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Gibraltar is a peninsula with an area of 2.25 square miles linked to the southern tip of Spain, facing the northern coast of Africa and dominating the western entrance to the Mediterranean. Together with Jebel Musa (Mons Abila in Latin) in Morocco, Gibraltar (Mons Calpe) formed the Pillars of Hercules. One of the world’s most famous landmarks, the Rock of Gibraltar rises to approximately 1,400 feet and has been a key strategic site for many centuries.

Gibraltar’s strategic importance has given it a long and turbulent history and an influence on world events out of all proportion to its size and population.

Its name is a legacy of the 8th century Arab invasion of mainland Spain, when the Moorish leader Tarik based his troop-ships there. The name is derived from Gibel (or Jebel) Tarik – the mountain of Tarik. Although it was captured and held briefly by the Kingdom of Castile between 1309 and 1333, the Rock remained as a symbol of Moslem domination of the Western Mediterranean until finally regained by Spain in 1462. Britain captured the Rock in 1704 during the War of the Spanish Succession. Its cession to Great Britain in perpetuity was confirmed by the terms of the Treaty of Utrecht in 1713, when it became a British possession.

Wide publicity has been given over many years to Spain’s claim to the Rock, the British possession of which it regards as prejudicing its territorial integrity. Despite its obligations under the Treaty of Utrecht, Spain has besieged the Rock on a number of occasions, the most notable being the Great Siege of 1779 to 1783. More recently, pressure has taken the form of a closure of the land frontier between 1969 and 1982. In response to this threat, the constitution granted in 1969 enshrines a commitment by the British Government, which has been frequently reaffirmed, never to cede the territory to Spain against the wishes of the population.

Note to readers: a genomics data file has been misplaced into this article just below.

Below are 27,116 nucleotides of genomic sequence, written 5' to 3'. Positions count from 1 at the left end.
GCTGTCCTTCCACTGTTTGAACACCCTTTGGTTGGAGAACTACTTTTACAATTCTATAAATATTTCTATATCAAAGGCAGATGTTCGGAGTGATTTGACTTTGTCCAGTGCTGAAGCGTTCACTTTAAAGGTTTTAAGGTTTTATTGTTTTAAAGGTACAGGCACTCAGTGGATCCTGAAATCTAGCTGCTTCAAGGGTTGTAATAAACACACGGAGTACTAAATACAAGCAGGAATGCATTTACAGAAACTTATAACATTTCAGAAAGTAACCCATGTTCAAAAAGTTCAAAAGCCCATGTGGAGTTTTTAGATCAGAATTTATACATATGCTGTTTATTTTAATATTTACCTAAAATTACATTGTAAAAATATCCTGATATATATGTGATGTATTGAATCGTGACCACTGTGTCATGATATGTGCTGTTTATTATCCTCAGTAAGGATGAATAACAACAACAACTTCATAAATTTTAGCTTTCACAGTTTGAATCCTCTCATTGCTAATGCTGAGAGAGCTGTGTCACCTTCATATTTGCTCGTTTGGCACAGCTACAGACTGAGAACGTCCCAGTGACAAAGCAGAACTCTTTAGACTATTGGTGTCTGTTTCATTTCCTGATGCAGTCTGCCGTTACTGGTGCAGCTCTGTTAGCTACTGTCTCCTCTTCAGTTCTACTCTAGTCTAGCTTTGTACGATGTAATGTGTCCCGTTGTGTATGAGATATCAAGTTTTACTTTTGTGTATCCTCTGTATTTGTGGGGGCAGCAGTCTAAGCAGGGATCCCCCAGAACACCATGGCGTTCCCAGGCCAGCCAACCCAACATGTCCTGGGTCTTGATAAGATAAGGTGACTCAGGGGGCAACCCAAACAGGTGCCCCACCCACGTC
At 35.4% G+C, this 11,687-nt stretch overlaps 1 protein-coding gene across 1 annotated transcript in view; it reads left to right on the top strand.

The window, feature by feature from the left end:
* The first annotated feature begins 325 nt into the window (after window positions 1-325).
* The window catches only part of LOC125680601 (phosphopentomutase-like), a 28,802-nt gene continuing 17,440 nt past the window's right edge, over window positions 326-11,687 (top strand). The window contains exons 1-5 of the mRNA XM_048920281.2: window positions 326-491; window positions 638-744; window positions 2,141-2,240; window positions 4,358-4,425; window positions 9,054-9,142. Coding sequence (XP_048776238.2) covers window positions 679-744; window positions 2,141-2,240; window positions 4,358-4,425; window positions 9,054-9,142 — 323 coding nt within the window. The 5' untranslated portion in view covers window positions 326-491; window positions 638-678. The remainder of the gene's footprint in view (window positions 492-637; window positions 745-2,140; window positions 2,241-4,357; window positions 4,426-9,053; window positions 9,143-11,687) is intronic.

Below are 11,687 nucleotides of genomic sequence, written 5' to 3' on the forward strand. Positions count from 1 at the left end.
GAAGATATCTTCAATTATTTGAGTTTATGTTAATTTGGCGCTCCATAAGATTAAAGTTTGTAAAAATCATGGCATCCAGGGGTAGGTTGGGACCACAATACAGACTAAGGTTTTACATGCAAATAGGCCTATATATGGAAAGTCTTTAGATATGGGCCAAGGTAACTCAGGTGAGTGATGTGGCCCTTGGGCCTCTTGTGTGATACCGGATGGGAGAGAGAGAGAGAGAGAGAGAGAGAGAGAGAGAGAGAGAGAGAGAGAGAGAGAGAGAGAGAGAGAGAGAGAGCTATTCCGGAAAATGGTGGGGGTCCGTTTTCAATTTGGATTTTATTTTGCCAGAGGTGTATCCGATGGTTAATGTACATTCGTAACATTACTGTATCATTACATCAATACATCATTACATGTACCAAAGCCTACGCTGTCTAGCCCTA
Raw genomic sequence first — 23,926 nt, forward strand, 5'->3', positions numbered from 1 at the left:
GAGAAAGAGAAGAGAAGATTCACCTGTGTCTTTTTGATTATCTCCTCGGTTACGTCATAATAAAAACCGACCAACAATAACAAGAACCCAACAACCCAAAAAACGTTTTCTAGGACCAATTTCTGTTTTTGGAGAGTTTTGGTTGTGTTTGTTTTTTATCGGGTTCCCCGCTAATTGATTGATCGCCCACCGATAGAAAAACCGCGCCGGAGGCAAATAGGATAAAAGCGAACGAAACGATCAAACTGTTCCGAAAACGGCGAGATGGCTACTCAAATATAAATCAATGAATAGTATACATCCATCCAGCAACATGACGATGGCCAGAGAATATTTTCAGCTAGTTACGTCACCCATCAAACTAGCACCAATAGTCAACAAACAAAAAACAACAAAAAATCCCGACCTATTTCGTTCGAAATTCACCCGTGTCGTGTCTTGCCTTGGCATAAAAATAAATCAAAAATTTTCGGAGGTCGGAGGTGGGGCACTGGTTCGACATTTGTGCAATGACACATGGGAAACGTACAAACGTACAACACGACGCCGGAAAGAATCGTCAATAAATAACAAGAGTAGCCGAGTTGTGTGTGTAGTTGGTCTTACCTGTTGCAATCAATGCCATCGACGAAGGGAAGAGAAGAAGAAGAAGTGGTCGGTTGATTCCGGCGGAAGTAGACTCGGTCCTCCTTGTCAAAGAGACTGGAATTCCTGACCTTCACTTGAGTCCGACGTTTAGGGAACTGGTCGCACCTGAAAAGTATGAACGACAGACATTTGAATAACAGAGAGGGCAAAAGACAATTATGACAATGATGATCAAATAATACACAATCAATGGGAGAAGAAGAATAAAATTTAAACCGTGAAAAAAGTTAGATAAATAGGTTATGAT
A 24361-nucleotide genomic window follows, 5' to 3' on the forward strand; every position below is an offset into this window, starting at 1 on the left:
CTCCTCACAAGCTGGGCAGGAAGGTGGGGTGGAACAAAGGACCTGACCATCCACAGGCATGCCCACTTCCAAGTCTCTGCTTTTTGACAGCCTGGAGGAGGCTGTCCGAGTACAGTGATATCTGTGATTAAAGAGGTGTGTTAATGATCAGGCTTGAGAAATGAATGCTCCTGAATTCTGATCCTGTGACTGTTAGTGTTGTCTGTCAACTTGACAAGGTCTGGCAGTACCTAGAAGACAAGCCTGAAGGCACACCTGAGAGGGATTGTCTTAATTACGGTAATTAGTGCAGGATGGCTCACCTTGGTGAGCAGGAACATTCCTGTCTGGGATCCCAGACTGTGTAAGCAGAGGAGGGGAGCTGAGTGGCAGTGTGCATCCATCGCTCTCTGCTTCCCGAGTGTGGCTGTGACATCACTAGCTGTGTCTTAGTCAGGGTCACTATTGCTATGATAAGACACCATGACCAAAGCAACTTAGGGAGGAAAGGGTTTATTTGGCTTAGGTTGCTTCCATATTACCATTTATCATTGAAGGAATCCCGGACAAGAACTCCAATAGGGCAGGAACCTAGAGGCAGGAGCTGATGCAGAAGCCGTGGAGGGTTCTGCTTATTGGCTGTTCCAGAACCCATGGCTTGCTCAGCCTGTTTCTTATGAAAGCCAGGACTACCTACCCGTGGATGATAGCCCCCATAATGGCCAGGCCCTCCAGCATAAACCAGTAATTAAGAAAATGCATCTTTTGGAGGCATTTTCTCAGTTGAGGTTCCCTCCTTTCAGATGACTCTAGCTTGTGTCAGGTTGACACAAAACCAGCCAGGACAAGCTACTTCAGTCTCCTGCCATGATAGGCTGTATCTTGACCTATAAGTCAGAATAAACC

In the ancient times, right through the age of empires and in the global conflicts of our own century, Gibraltar has stood guard over the western Mediterranean, its unique position making it the focus of a continuous struggle for power. This spectacular rock monolith, covering a land area of about six square kilometres, is situated at the southern tip of Spain overlooking the strait to Africa. It is known as the Meeting Place of Continents.

Gibraltar’s history and environment are captivating. From its formation millions of years before and the myths surrounding its dominant presence, to the territory’s status today as a prominent tourism and business destination.

When you first see the Rock of Gibraltar, whether it is from the air, from the sea or from the Costa del Sol , it is its impressive stature, towering isolated above the surrounding countryside, that causes the greatest impact. It has had this effect on people for many thousands of years. Gibraltar is a beacon which signals the position of the Strait of Gibraltar, the narrow neck which separates Europe from Africa and provides the only link between the Atlantic Ocean and the Mediterranean Sea.

Here, the sub-tropical climate is warm and welcoming throughout the year. The local people smile their welcome with friendly charm born from a blend of many cultures united in a unique community.

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